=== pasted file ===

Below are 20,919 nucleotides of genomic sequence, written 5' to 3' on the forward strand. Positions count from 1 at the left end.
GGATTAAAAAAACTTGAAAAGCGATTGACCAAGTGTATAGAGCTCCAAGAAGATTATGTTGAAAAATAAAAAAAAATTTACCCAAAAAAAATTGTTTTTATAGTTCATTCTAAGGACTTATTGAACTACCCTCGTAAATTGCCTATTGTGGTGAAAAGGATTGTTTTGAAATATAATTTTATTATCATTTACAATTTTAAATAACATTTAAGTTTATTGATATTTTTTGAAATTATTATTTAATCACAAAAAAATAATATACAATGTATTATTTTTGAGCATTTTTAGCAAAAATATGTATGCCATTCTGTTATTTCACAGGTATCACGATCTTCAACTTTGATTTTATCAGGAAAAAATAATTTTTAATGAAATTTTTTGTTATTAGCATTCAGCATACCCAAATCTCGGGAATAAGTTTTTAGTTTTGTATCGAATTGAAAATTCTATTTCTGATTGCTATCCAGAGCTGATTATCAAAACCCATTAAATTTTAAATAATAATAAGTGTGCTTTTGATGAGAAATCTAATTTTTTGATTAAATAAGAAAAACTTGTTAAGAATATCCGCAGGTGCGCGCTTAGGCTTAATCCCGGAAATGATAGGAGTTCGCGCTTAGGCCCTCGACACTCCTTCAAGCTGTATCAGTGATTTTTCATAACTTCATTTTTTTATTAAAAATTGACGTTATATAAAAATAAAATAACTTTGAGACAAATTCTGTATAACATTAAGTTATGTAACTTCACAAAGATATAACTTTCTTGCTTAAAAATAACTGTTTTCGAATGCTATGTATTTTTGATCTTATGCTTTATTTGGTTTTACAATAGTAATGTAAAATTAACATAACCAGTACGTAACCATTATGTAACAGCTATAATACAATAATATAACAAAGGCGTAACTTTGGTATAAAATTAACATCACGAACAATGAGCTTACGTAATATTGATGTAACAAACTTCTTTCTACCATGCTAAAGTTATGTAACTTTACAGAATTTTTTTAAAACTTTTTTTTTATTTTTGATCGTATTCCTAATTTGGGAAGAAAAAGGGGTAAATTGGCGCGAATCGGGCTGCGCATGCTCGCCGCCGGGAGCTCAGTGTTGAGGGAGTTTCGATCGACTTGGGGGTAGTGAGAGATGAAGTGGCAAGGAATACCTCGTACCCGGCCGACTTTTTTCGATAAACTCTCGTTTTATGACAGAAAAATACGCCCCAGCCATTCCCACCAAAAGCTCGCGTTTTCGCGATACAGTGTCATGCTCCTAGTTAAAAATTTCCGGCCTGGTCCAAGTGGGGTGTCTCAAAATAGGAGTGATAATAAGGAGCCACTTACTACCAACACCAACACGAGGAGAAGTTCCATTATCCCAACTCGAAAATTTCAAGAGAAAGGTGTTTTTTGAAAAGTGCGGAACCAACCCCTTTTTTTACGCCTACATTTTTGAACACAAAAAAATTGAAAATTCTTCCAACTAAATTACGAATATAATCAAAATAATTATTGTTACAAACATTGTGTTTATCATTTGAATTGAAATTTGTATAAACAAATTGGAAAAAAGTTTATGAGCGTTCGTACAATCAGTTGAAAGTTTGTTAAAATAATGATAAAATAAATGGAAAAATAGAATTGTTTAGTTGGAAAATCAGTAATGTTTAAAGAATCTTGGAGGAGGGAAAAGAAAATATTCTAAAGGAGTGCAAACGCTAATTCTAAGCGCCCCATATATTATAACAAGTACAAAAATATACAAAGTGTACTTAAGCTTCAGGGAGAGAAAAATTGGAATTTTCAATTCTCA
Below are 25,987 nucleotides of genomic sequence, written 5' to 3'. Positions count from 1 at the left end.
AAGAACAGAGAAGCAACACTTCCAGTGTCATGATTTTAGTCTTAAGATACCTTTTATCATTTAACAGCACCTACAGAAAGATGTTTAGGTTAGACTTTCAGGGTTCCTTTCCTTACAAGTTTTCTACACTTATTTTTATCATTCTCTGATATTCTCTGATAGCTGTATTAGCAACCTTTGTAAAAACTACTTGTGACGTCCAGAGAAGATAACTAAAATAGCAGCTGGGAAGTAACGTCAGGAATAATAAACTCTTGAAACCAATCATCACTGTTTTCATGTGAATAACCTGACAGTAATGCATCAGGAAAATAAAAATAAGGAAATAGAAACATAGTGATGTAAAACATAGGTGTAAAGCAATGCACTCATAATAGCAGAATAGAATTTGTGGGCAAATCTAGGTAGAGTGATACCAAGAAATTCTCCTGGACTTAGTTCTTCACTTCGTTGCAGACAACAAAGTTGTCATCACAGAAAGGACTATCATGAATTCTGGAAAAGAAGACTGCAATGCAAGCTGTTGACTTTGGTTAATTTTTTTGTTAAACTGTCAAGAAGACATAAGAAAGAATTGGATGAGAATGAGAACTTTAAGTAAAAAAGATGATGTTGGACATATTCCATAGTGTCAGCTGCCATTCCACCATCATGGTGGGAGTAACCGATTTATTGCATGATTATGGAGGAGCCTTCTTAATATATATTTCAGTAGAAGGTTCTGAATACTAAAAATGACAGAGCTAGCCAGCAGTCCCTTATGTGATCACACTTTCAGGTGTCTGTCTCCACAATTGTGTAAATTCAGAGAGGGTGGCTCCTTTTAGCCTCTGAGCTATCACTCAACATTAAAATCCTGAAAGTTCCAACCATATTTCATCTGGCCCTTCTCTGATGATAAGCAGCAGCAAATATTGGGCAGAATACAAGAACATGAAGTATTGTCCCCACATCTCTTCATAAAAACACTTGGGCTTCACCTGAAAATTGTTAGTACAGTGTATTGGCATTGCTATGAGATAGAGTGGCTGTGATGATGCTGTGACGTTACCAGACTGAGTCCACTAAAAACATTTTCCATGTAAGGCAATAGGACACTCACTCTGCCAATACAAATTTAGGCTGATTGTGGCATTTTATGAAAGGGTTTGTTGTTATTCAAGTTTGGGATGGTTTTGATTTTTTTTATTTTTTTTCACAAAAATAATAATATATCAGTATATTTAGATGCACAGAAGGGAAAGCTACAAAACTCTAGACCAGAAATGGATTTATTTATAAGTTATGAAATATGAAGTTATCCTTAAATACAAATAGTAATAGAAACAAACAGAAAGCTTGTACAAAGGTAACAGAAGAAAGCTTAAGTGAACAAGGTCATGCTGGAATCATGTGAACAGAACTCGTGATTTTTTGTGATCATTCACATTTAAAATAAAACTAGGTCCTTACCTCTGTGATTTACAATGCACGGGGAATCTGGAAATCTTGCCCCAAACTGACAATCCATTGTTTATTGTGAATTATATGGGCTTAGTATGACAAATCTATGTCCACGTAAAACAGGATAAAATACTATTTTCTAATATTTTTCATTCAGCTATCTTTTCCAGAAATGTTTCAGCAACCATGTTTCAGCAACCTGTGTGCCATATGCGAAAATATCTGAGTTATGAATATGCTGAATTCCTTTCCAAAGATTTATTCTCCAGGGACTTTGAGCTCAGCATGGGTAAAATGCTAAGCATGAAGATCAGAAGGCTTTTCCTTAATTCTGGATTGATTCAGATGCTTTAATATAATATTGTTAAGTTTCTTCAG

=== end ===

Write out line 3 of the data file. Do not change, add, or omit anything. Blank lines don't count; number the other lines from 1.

Below are 25,987 nucleotides of genomic sequence, written 5' to 3'. Positions count from 1 at the left end.